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Officials: No Charges for Grenfell Fire Until 2021

Monday, March 11, 2019

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Police investigating London’s fatal Grenfell Tower fire—a blaze in 2017 that killed more than 70 people—are now saying that they likely won’t be pressing any charges until 2021, after the public inquiry is complete.

Some Background

The Metropolitan Police Service announced shortly after the blaze that a criminal investigation had been opened and that they were considering manslaughter charges after revealing that the building’s insulation and cladding failed safety tests.

ChiralJon, CC-SA-BY 2.0, via Wikimedia Commons

Police investigating London’s fatal Grenfell Tower fire—a blaze in 2017 that killed more than 70 people—are now saying that they likely won’t be pressing any charges until 2021, after the public inquiry is complete.

“Preliminary tests show the insulation samples collected from Grenfell Tower combusted soon after the tests started,” said Detective Superintendent Fiona McCormack at the time. “The initial test on the cladding tiles also failed the safety tests.

“We will identify and investigate any criminal offense and, of course, given the deaths of so many people, we are considering manslaughter, as well as criminal offenses and breaches of legislation and regulations,” she said.

Composite aluminum panels with a polyethylene core (Reynobond PE), which were part of a recent refurbishment to the high-rise, are blamed for the fire's quick spread throughout the entirety of the building.

What Now

Although police are still considering individual and corporate manslaughter charges, detective Superintendent Matt Bonner, who is heading the investigation, said, “it would be wrong not to take into account evidence given to the public inquiry and its final report and findings.”

Natalie Oxford, CC-SA-BY 4.0, via Wikimedia Commons

Composite aluminum panels with a polyethylene core (Reynobond PE), which were part of a recent refurbishment to the high-rise, are blamed for the fire's quick spread throughout the entirety of the building.

The Guardian reports that inquiry lawyers are “swamped with 476,000 separate documents,” and that a timetable for the second phase of the public inquiry has yet to be released.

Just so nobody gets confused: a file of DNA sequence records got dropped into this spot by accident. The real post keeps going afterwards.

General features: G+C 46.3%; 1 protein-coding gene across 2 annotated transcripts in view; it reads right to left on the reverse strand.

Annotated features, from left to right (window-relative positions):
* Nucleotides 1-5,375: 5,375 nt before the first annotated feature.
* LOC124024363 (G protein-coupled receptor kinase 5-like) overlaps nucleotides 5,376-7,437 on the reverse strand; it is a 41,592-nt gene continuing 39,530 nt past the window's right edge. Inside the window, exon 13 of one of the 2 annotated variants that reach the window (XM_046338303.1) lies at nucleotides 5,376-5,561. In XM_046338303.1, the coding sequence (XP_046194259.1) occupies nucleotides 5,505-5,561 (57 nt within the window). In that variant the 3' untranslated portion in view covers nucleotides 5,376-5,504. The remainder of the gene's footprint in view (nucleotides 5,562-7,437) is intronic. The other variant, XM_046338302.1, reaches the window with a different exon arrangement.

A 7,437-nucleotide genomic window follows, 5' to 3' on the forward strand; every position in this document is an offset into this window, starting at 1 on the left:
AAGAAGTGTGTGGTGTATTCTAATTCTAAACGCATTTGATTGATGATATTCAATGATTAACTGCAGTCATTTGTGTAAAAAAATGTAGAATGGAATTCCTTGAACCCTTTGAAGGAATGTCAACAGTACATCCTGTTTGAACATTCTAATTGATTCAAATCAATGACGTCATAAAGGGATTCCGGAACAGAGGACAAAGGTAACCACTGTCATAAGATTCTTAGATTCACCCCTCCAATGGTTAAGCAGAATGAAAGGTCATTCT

This means that any trials wouldn’t start until at least 2022—five years after the fire, which Grenfell United (a group that represents survivors and bereaved relatives of the deceased) says is “extremely frustrating and disheartening.”

“The week after a fire that killed our loved ones and neighbors, Theresa May promised us justice,” said Natasha Elcock, the chair of Grenfell United.

“Justice for us means accountability and change. And we see little real change. We are living in a limbo with no individuals or organizations being held accountable and it is so painful for all of us who lost loved ones and our homes that night. We wait month after month, our lives on hold, for some kind of justice and progress.”

“While the Grenfell Tower inquiry and the police investigation are independent of each other, our timelines are inextricably linked,” Bonner countered.

   

Tagged categories: EMEA (Europe, Middle East and Africa); EU; Fatalities; Fire; Good Technical Practice; Government; Health and safety; Laws and litigation; Lawsuits; Safety

Comment from Michael Halliwell, (3/11/2019, 12:35 PM)

I'm glad this is the UK, where there are no statues of limitations for serious criminal charges....in the US, the parties would show up to court and the defendants would walk for it taking an unreasonable amount of time.


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